Over the course of the last several years, filmmakers have been finding inspiration in the work of Jane Austen.
Either via straightforward adaptations, tweaks, or modern updates. For the Miami-set, twisting and turning teen tale “Do Revenge” (Netflix), director and co-writer Jennifer Kaytin Robinson looks elsewhere and finds stimulus in Alfred Hitchcock’s “Strangers On A Train” (based on the novel by lesbian writer Patricia Highsmith).
Opening in the spring, just as everything is beginning to blossom, “Do Revenge” is ultimately a story of wilting and rebirth. Popular, but poor, Drea (Camila Mendes), attends prestigious Rosehill on scholarship where she’s a junior with plans to attend Yale. At a posh party thrown in her honor by her BFF Tara (Alisha Boe), Drea reminds us that “you’ve reached the top when someone wants to destroy you.”
That “someone” turns out to be Drea’s entitled boyfriend Max (Austin Abrams) who leaks a provocative and personal video she sent to him, although he denies having done it. After Drea sucker punches Max on campus, the headmaster (an uncredited Sarah Michelle Gellar) has no choice but to put her on probation with a side of community service.
In the summer, Drea works at a tennis camp where she encounters frumpy queer Eleanor (Maya Hawke, who plays lesbian Robin in “Stranger Things”), who describes herself as “Billie Jean King in a sea of Maria Sharapovas.” When Drea has car trouble, Eleanor is there to offer her a ride and they get to know each other better. Eleanor, who is transferring to Rosehill in the fall is well-aware of Drea’s unfortunate situation. She tells Drea a story about a girl named Carissa who betrayed her at summer camp, outing her and turning her into a predator. As luck would have it, Carissa also attends Rosehill.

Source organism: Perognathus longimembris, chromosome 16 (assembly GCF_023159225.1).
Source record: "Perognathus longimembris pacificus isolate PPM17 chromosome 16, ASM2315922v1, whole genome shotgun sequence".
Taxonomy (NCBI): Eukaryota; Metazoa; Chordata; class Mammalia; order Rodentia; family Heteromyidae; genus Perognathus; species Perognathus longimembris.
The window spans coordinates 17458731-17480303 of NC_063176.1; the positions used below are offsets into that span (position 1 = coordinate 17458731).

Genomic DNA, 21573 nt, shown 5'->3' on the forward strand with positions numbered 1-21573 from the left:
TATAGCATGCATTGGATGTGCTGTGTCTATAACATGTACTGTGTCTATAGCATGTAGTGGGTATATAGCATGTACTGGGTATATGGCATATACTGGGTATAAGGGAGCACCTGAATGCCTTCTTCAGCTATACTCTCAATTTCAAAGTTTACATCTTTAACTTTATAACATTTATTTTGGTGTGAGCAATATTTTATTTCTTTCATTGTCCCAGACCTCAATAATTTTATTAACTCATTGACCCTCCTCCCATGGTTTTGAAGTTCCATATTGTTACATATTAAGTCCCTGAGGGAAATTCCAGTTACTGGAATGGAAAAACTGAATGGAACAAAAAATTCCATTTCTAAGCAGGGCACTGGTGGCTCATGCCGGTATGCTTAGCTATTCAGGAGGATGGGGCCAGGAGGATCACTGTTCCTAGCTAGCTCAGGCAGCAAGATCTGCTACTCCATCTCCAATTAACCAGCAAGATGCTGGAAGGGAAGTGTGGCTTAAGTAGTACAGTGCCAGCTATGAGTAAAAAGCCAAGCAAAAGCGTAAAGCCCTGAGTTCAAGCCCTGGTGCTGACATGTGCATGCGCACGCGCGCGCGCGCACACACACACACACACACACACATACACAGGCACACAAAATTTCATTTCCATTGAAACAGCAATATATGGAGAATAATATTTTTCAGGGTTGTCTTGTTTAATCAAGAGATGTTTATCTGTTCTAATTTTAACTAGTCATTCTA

Come fall, newly enrolled Eleanor also becomes friends with fellow outsider Gabby (Talia Ryder), who just happens to be Max’s sister. Meanwhile, Drea is now a pariah, and Max tries to improve his rep by creating the “CIS Hetero Men Championing Female Identifying Students League.” It’s a transparent act that Drea sees through, and shortly thereafter, Eleanor and Drea team up to exact revenge on those who’ve done them wrong – Max and Carissa.
But it’s not that simple, as we soon discover. After Drea transforms Eleanor into a popular girl enabling her to get close to Max, she buddies up with Carissa who runs the school’s Farm Club as part of her community service. Eleanor and Drea work diligently to uncover secrets about their enemies. Just when you think they are about to take them down, more secrets are revealed, including a particularly shocking one about Eleanor.
With more twists and turns than a newfangled roller coaster, “Do Revenge” does include an unexpected happy ending. However, the ride is bumpy and dizzying and it takes too long to get there.
Gregg Shapiro is the author of eight books including the poetry chapbook Fear of Muses (Souvenir Spoon Books, 2022). An entertainment journalist, whose interviews and reviews run in a variety of regional LGBTQ+ and mainstream publications and websites, Shapiro lives in Fort Lauderdale with his husband Rick and their dog Coco.